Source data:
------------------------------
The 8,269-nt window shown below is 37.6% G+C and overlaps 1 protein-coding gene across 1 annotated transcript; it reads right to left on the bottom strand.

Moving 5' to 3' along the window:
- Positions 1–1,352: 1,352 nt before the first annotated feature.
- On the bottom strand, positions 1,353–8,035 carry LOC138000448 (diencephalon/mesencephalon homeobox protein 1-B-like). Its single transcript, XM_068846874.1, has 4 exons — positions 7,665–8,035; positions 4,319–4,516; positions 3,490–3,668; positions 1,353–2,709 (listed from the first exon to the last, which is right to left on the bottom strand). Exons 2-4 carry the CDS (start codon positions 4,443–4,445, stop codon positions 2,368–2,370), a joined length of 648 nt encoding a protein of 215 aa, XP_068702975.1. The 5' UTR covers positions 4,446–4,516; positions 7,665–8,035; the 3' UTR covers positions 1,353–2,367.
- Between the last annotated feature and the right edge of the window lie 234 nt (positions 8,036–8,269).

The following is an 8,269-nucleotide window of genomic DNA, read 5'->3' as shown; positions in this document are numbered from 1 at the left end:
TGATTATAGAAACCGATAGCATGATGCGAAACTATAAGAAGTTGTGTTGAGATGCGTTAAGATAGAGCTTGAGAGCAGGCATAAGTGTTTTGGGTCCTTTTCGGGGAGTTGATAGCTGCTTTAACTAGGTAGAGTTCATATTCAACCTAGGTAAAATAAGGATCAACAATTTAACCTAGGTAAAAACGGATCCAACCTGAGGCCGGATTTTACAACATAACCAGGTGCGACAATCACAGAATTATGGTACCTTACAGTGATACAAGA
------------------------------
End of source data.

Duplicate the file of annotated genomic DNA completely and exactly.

The 8,269-nt window shown below is 37.6% G+C and overlaps 1 protein-coding gene across 1 annotated transcript; it reads right to left on the bottom strand.

Moving 5' to 3' along the window:
- Positions 1–1,352: 1,352 nt before the first annotated feature.
- On the bottom strand, positions 1,353–8,035 carry LOC138000448 (diencephalon/mesencephalon homeobox protein 1-B-like). Its single transcript, XM_068846874.1, has 4 exons — positions 7,665–8,035; positions 4,319–4,516; positions 3,490–3,668; positions 1,353–2,709 (listed from the first exon to the last, which is right to left on the bottom strand). Exons 2-4 carry the CDS (start codon positions 4,443–4,445, stop codon positions 2,368–2,370), a joined length of 648 nt encoding a protein of 215 aa, XP_068702975.1. The 5' UTR covers positions 4,446–4,516; positions 7,665–8,035; the 3' UTR covers positions 1,353–2,367.
- Between the last annotated feature and the right edge of the window lie 234 nt (positions 8,036–8,269).

The following is an 8,269-nucleotide window of genomic DNA, read 5'->3' as shown; positions in this document are numbered from 1 at the left end:
TGATTATAGAAACCGATAGCATGATGCGAAACTATAAGAAGTTGTGTTGAGATGCGTTAAGATAGAGCTTGAGAGCAGGCATAAGTGTTTTGGGTCCTTTTCGGGGAGTTGATAGCTGCTTTAACTAGGTAGAGTTCATATTCAACCTAGGTAAAATAAGGATCAACAATTTAACCTAGGTAAAAACGGATCCAACCTGAGGCCGGATTTTACAACATAACCAGGTGCGACAATCACAGAATTATGGTACCTTACAGTGATACAAGA